African Competitiveness Report 2015
CAPE TOWN, June 4, 2015—
- Despite high economic growth, competitiveness in Africa is stagnating, with few signs that productivity is rising, thus hindering the prospect of inclusive and sustained growth.
- Poor-quality institutions, infrastructure, health and education hold competitiveness down, although efficiency in goods and labor markets is improving.
- Supporting Africa’s structural transformation will require a comprehensive policy mix that prioritizes transport and ICT infrastructure, education, trade and further regulatory reform.
African economies’ prospects for long-term, sustainable growth are under threat from weakness in the core conditions necessary for competitive and productive economies, despite outwardly healthy-looking growth rates in many parts of the region, according to the African Competitiveness Report, which is published today.
The biennial report, themed Transforming Africa’s Economies, combines detailed data from the World Economic Forum’s Global Competitiveness Index (GCI) with studies on three key areas of economic activity; agricultural productivity, services sector growth and global and regional value chains. The data points to low and stagnating productivity across all sectors: agriculture, manufacturing and services, partly as a result of ongoing weakness in the basic drivers of competitiveness, such as institutions, infrastructure, health and education. This shortfall masks a better performance in other areas of the economy; specifically, better functioning of labour and goods markets.
In view of Africa’s young and growing population, labour-intensive sectors must play a larger role in the continent’s transformation: the growth in services – both in terms of GDP and employment – cannot propel Africa’s growth alone, and even here development remains uneven, with too many people employed in low productivity services.
“Due to the rapid growth of Africa's working-age population, investments in highly productive labor-intensive sectors will be crucial to create more globally competitive economies. These investments will also promote the regional agenda for inclusive growth and generate much-needed employment opportunities for women and youth,” said Barak Hoffman, World Bank Group Governance Specialist and co-author of the report.
Key findings from the report’s analysis include:
- Improving agricultural productivity: Agriculture provides an important source of income for the majority of African citizens, but productivity remains too low and based on small-scale subsistence production. Improvements such as better leveraging of technology (both information and communications technologies, as well as development of high-yield crops and better irrigation), more clearly defined land property rights and promotion of rights and opportunities for women, who represent a significant share of the agricultural workforce on the continent, are all needed to address this. Moreover, enabling greater market access for small-scale farmers would help ensure inclusiveness, while the development of regional value chains would serve as a useful stepping stone, enabling them to improve production and marketing processes, and ultimately to meet the quality standards of world markets.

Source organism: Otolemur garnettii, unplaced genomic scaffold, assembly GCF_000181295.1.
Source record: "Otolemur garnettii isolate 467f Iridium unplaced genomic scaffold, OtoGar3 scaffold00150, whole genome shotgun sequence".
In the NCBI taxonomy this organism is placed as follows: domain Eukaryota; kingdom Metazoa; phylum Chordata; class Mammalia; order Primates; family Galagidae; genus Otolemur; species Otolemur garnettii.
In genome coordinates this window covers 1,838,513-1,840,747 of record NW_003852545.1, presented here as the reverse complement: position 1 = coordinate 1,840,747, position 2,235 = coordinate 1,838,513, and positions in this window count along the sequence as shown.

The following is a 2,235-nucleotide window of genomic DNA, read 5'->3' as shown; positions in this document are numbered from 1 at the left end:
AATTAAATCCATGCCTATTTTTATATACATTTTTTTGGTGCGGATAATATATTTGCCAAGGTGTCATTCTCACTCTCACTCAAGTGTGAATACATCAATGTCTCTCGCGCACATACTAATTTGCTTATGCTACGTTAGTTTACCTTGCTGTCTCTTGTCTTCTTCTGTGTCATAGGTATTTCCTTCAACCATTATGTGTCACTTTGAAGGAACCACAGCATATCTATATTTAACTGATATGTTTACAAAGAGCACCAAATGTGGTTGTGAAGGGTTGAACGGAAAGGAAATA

- Leveraging services: Services exports are typically viewed as an area of comparative advantage for more advanced economies, but a deeper examination of trade statistics suggests that they are much more significant for Africa than previously thought, especially as inputs into exports from other sectors. Further development of low-cost, high-quality services will help countries participate in local, regional and global value chains. It will also encourage policy-makers to promote services development as part of a wider growth agenda.
- Tapping global value chains (GVCs): Greater participation in global and regional value chains can accelerate African economic transformation through the gains associated with enhanced productivity and the development of new activities. However, gains from GVC participation are not automatic and require a broad set of policies, with a particular focus on trade facilitation, investment, transport infrastructure and access to finance. Many of these policy areas have economy-wide benefits beyond GVC integration.
“Business cannot continue as usual in Africa’s agriculture sector. It is imperative that productivity be significantly boosted through tailored agriculture research, harnessing ICT and strengthening linkages between small-scale farmers and commercial producers while better integrating them into regional and global value chains,” said Steve Kayizzi-Mugerwa, Ag. Vice President at the African Development Bank.
“The service sector is rapidly becoming much more prominent on the development agenda across Africa and for the World Bank. In many countries across the region, services are the most rapidly growing sector, creating new jobs and economic activities, and providing critical inputs to boost production in other sectors. Yet productivity of the service sector remains low. To be more competitive, governments must lower trade barriers as well as enact complementary regulatory reforms. These reforms are also necessary for Africa to deepen its integration into global value chains,” said Anabel González, World Bank Group Senior Director for Trade and Competitiveness.
“To consolidate the progress achieved and make new gains that will allow sub-Saharan Africa to fulfil its full potential, we need to promote further investment in infrastructure, adopt swifter trade procedures, increase regional integration and build more effective institutions. Faster structural transformation is also needed to boost productivity, enhance job creation and improve social cohesion,” said Angel Gurría, Secretary-General at the Organisation for Economic Co-operation and Development (OECD) in Paris.